Interactions in Context-Zero: Towards Conceptual Adaptation through the Izbushka Agent

Interactions in Context-Zero: Towards Conceptual Adaptation through the Izbushka Agent

James Braman (Towson University, USA)
DOI: 10.4018/978-1-60960-171-3.ch010
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Abstract

Designing computer interfaces and other technologies that interact with users in adaptive ways that attempt to emulate natural styles of learning is generally difficult. As technology has become common in our daily interactions, adaptive interfaces are key in helping users in many situations. In this chapter the preliminary investigation with the intelligent agent Izbuhska is discussed, along with how it can be used to collect various data from users in an attempt to understand how they perceive the program and “learn” while interacting. Izbushka as a tool will help to generate new ways of understanding and conceptualizing interaction by presenting users with a “zero-context” environment. Izbushka presents users with a unique interface in an attempt to study user interactions that lack traditional metaphors or ontological grounding typical in many computer interfaces. The Izbushka agent is our first step towards filtering our preconceived metaphorical ideas in order to generate new understanding of human-computer interaction.
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Background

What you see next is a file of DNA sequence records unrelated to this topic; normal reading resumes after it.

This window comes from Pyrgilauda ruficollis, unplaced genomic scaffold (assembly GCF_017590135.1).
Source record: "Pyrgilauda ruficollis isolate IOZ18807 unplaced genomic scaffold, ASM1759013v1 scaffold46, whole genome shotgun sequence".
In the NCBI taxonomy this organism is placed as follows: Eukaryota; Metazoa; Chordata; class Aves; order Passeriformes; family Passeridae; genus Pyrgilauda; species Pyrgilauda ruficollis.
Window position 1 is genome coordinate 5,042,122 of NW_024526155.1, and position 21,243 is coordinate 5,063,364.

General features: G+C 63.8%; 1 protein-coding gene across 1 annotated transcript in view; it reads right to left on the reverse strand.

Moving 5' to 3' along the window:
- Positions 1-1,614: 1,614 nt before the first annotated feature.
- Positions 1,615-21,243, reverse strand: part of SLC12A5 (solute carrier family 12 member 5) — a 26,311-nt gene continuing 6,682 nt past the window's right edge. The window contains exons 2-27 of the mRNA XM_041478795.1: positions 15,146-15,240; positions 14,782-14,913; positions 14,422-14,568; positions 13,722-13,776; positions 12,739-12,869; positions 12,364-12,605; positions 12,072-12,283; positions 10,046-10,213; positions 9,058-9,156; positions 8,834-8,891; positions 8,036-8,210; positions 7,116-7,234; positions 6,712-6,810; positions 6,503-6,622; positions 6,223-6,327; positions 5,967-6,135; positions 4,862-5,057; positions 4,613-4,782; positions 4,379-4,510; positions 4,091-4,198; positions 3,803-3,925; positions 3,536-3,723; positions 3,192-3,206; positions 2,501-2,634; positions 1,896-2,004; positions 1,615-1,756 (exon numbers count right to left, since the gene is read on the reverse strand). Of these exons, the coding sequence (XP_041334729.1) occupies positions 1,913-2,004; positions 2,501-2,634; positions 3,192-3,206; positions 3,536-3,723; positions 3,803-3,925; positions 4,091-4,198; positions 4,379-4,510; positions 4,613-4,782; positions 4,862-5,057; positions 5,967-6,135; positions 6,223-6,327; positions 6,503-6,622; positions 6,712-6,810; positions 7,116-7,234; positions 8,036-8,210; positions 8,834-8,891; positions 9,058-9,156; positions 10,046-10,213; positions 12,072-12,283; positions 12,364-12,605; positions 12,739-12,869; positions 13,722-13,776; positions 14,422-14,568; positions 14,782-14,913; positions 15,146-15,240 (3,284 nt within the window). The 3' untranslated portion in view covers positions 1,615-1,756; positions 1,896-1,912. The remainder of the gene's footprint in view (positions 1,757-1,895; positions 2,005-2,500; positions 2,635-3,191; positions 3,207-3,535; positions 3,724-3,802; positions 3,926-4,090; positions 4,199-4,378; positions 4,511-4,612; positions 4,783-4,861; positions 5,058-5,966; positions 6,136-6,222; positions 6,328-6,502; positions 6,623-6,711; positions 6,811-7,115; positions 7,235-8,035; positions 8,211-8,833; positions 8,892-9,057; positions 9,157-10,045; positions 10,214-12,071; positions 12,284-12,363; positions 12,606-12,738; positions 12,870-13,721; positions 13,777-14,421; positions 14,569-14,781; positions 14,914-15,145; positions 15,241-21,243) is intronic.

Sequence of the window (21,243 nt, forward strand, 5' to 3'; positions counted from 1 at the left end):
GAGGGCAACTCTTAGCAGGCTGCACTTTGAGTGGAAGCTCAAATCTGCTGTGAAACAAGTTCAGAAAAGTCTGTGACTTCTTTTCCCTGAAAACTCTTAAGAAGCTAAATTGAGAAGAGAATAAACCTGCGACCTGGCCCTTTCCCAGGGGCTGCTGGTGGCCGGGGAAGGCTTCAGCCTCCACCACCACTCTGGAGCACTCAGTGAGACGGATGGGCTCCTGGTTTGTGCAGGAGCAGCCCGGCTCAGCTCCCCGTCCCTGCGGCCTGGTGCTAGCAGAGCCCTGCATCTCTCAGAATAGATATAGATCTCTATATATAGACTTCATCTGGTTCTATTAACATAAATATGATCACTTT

Through the use and investigation of intelligent agents we can study human- computer interactions in ways that are new and unconventional. Agents can be used to study various emergent behaviors that occur when users interact with technology. These behaviors and interaction patterns are what shape and drive many interfaces. Only by changing our perception and developing new ideas can we truly understand the best methods in which humans and machines learn and interact together. It is not in our best interest to create interfaces or rely only on our current methodologies and metaphorical constructs for current computer environments and software; we need to truly have an understanding of human perception in these contexts in order to develop the best ways of interaction. Through the interaction with computers and other technology, the process has generally “been structured through metaphors drawn from physical spaces…and through certain assumptions about the user derived from pre-existing, physical relationships” (Trajkovski, 2007). Some preconceived metaphors commonly shared between users of internet and other technology that are grounded in the real physical world include: online shopping, shopping carts, virtual classrooms, chat rooms, desktops, multi-user dungeons, e-books, email etc. Many computer related metaphors are drawn from real objects or real physical spaces or interactions. Our investigations seek to find new and different ways to interact in these environments in ways that are not grounded in such preconceived metaphors.

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